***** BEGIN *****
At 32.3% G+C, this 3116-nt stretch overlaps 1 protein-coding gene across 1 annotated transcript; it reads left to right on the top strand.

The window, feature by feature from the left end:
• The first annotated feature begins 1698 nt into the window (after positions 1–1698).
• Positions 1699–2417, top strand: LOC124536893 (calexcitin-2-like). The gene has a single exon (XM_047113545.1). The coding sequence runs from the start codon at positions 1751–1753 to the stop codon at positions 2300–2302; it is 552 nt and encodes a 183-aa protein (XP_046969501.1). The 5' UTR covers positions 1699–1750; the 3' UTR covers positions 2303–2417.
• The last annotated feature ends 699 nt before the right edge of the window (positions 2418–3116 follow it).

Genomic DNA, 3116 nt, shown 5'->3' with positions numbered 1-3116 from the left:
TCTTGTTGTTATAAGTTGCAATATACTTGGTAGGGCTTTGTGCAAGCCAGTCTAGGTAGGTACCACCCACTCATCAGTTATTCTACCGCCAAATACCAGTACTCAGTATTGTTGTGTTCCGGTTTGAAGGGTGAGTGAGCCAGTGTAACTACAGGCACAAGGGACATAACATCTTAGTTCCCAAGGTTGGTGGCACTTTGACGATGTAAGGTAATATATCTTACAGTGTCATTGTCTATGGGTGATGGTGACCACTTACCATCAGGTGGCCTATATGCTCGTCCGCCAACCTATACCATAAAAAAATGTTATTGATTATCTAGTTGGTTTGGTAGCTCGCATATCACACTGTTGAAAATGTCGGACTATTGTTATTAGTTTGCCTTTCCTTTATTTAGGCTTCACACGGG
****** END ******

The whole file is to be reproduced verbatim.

At 32.3% G+C, this 3116-nt stretch overlaps 1 protein-coding gene across 1 annotated transcript; it reads left to right on the top strand.

The window, feature by feature from the left end:
• The first annotated feature begins 1698 nt into the window (after positions 1–1698).
• Positions 1699–2417, top strand: LOC124536893 (calexcitin-2-like). The gene has a single exon (XM_047113545.1). The coding sequence runs from the start codon at positions 1751–1753 to the stop codon at positions 2300–2302; it is 552 nt and encodes a 183-aa protein (XP_046969501.1). The 5' UTR covers positions 1699–1750; the 3' UTR covers positions 2303–2417.
• The last annotated feature ends 699 nt before the right edge of the window (positions 2418–3116 follow it).

Genomic DNA, 3116 nt, shown 5'->3' with positions numbered 1-3116 from the left:
TCTTGTTGTTATAAGTTGCAATATACTTGGTAGGGCTTTGTGCAAGCCAGTCTAGGTAGGTACCACCCACTCATCAGTTATTCTACCGCCAAATACCAGTACTCAGTATTGTTGTGTTCCGGTTTGAAGGGTGAGTGAGCCAGTGTAACTACAGGCACAAGGGACATAACATCTTAGTTCCCAAGGTTGGTGGCACTTTGACGATGTAAGGTAATATATCTTACAGTGTCATTGTCTATGGGTGATGGTGACCACTTACCATCAGGTGGCCTATATGCTCGTCCGCCAACCTATACCATAAAAAAATGTTATTGATTATCTAGTTGGTTTGGTAGCTCGCATATCACACTGTTGAAAATGTCGGACTATTGTTATTAGTTTGCCTTTCCTTTATTTAGGCTTCACACGGG